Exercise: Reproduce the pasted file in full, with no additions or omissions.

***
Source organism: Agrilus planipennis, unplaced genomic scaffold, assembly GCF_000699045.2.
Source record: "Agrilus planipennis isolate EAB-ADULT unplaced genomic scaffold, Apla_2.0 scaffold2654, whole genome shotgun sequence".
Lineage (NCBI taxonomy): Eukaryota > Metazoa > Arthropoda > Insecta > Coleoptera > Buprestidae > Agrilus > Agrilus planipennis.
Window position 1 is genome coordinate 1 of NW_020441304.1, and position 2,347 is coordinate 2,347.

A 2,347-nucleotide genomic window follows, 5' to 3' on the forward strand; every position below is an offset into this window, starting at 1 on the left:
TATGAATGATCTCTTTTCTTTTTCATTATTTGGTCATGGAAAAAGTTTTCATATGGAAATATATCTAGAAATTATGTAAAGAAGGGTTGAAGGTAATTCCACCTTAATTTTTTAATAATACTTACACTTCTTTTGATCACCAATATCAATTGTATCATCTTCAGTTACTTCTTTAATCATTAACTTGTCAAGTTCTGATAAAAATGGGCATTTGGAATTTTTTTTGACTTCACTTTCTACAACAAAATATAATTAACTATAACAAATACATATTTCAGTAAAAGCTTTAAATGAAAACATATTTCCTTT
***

Source organism: Agrilus planipennis, unplaced genomic scaffold, assembly GCF_000699045.2.
Source record: "Agrilus planipennis isolate EAB-ADULT unplaced genomic scaffold, Apla_2.0 scaffold2654, whole genome shotgun sequence".
Lineage (NCBI taxonomy): Eukaryota > Metazoa > Arthropoda > Insecta > Coleoptera > Buprestidae > Agrilus > Agrilus planipennis.
Window position 1 is genome coordinate 1 of NW_020441304.1, and position 2,347 is coordinate 2,347.

A 2,347-nucleotide genomic window follows, 5' to 3' on the forward strand; every position below is an offset into this window, starting at 1 on the left:
TATGAATGATCTCTTTTCTTTTTCATTATTTGGTCATGGAAAAAGTTTTCATATGGAAATATATCTAGAAATTATGTAAAGAAGGGTTGAAGGTAATTCCACCTTAATTTTTTAATAATACTTACACTTCTTTTGATCACCAATATCAATTGTATCATCTTCAGTTACTTCTTTAATCATTAACTTGTCAAGTTCTGATAAAAATGGGCATTTGGAATTTTTTTTGACTTCACTTTCTACAACAAAATATAATTAACTATAACAAATACATATTTCAGTAAAAGCTTTAAATGAAAACATATTTCCTTT